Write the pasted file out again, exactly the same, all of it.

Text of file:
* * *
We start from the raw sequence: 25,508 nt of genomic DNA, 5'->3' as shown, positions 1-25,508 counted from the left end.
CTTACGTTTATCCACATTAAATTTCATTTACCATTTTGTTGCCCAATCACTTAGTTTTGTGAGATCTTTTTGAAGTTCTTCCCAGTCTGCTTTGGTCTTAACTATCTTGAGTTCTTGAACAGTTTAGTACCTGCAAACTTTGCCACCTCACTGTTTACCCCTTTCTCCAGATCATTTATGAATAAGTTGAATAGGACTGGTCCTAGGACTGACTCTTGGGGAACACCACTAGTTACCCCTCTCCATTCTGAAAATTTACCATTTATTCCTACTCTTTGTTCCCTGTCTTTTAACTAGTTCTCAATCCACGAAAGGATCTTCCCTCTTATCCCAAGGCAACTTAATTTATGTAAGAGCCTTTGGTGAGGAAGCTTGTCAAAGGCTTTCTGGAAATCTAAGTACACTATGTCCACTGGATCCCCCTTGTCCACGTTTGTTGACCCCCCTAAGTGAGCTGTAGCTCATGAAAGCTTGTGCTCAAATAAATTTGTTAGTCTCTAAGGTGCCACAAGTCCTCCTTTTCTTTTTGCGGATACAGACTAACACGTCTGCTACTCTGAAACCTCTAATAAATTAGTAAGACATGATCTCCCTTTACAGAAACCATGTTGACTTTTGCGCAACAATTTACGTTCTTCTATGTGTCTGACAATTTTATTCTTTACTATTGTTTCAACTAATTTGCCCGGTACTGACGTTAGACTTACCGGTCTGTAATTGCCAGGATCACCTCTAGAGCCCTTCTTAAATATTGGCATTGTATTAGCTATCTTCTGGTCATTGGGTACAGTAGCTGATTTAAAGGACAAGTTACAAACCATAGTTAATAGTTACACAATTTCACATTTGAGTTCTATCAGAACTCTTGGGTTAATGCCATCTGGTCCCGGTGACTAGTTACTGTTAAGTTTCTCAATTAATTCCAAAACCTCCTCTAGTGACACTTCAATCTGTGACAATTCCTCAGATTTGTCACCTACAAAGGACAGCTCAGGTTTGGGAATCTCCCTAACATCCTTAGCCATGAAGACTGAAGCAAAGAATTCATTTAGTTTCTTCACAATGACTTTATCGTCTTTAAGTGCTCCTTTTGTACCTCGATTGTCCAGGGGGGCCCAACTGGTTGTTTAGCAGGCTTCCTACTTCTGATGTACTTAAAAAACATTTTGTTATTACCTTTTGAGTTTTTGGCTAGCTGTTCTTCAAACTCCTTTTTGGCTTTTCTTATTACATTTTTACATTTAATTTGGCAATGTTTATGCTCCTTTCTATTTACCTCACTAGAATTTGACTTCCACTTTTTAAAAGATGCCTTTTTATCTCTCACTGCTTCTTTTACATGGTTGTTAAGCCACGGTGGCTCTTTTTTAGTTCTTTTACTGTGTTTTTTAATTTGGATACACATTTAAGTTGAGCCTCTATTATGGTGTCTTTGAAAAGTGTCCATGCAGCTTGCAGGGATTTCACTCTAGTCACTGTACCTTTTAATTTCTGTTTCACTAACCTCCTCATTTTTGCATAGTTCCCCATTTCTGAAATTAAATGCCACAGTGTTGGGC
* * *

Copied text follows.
We start from the raw sequence: 25,508 nt of genomic DNA, 5'->3' as shown, positions 1-25,508 counted from the left end.
CTTACGTTTATCCACATTAAATTTCATTTACCATTTTGTTGCCCAATCACTTAGTTTTGTGAGATCTTTTTGAAGTTCTTCCCAGTCTGCTTTGGTCTTAACTATCTTGAGTTCTTGAACAGTTTAGTACCTGCAAACTTTGCCACCTCACTGTTTACCCCTTTCTCCAGATCATTTATGAATAAGTTGAATAGGACTGGTCCTAGGACTGACTCTTGGGGAACACCACTAGTTACCCCTCTCCATTCTGAAAATTTACCATTTATTCCTACTCTTTGTTCCCTGTCTTTTAACTAGTTCTCAATCCACGAAAGGATCTTCCCTCTTATCCCAAGGCAACTTAATTTATGTAAGAGCCTTTGGTGAGGAAGCTTGTCAAAGGCTTTCTGGAAATCTAAGTACACTATGTCCACTGGATCCCCCTTGTCCACGTTTGTTGACCCCCCTAAGTGAGCTGTAGCTCATGAAAGCTTGTGCTCAAATAAATTTGTTAGTCTCTAAGGTGCCACAAGTCCTCCTTTTCTTTTTGCGGATACAGACTAACACGTCTGCTACTCTGAAACCTCTAATAAATTAGTAAGACATGATCTCCCTTTACAGAAACCATGTTGACTTTTGCGCAACAATTTACGTTCTTCTATGTGTCTGACAATTTTATTCTTTACTATTGTTTCAACTAATTTGCCCGGTACTGACGTTAGACTTACCGGTCTGTAATTGCCAGGATCACCTCTAGAGCCCTTCTTAAATATTGGCATTGTATTAGCTATCTTCTGGTCATTGGGTACAGTAGCTGATTTAAAGGACAAGTTACAAACCATAGTTAATAGTTACACAATTTCACATTTGAGTTCTATCAGAACTCTTGGGTTAATGCCATCTGGTCCCGGTGACTAGTTACTGTTAAGTTTCTCAATTAATTCCAAAACCTCCTCTAGTGACACTTCAATCTGTGACAATTCCTCAGATTTGTCACCTACAAAGGACAGCTCAGGTTTGGGAATCTCCCTAACATCCTTAGCCATGAAGACTGAAGCAAAGAATTCATTTAGTTTCTTCACAATGACTTTATCGTCTTTAAGTGCTCCTTTTGTACCTCGATTGTCCAGGGGGGCCCAACTGGTTGTTTAGCAGGCTTCCTACTTCTGATGTACTTAAAAAACATTTTGTTATTACCTTTTGAGTTTTTGGCTAGCTGTTCTTCAAACTCCTTTTTGGCTTTTCTTATTACATTTTTACATTTAATTTGGCAATGTTTATGCTCCTTTCTATTTACCTCACTAGAATTTGACTTCCACTTTTTAAAAGATGCCTTTTTATCTCTCACTGCTTCTTTTACATGGTTGTTAAGCCACGGTGGCTCTTTTTTAGTTCTTTTACTGTGTTTTTTAATTTGGATACACATTTAAGTTGAGCCTCTATTATGGTGTCTTTGAAAAGTGTCCATGCAGCTTGCAGGGATTTCACTCTAGTCACTGTACCTTTTAATTTCTGTTTCACTAACCTCCTCATTTTTGCATAGTTCCCCATTTCTGAAATTAAATGCCACAGTGTTGGGC